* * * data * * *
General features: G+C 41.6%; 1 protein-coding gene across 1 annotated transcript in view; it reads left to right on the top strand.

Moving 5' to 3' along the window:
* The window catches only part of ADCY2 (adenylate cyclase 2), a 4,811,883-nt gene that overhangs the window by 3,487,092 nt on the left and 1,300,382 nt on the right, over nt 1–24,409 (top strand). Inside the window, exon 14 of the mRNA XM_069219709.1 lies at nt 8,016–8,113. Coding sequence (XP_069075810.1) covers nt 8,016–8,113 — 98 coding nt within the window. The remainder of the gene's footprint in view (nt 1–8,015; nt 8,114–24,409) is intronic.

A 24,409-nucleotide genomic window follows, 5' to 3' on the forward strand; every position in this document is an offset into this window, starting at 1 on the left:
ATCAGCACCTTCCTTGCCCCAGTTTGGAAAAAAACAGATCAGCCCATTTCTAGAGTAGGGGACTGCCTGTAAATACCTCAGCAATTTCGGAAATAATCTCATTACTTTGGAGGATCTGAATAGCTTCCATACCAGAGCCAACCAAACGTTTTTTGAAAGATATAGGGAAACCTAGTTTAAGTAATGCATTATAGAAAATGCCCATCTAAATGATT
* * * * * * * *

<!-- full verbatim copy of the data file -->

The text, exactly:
General features: G+C 41.6%; 1 protein-coding gene across 1 annotated transcript in view; it reads left to right on the top strand.

Moving 5' to 3' along the window:
* The window catches only part of ADCY2 (adenylate cyclase 2), a 4,811,883-nt gene that overhangs the window by 3,487,092 nt on the left and 1,300,382 nt on the right, over nt 1–24,409 (top strand). Inside the window, exon 14 of the mRNA XM_069219709.1 lies at nt 8,016–8,113. Coding sequence (XP_069075810.1) covers nt 8,016–8,113 — 98 coding nt within the window. The remainder of the gene's footprint in view (nt 1–8,015; nt 8,114–24,409) is intronic.

A 24,409-nucleotide genomic window follows, 5' to 3' on the forward strand; every position in this document is an offset into this window, starting at 1 on the left:
ATCAGCACCTTCCTTGCCCCAGTTTGGAAAAAAACAGATCAGCCCATTTCTAGAGTAGGGGACTGCCTGTAAATACCTCAGCAATTTCGGAAATAATCTCATTACTTTGGAGGATCTGAATAGCTTCCATACCAGAGCCAACCAAACGTTTTTTGAAAGATATAGGGAAACCTAGTTTAAGTAATGCATTATAGAAAATGCCCATCTAAATGATT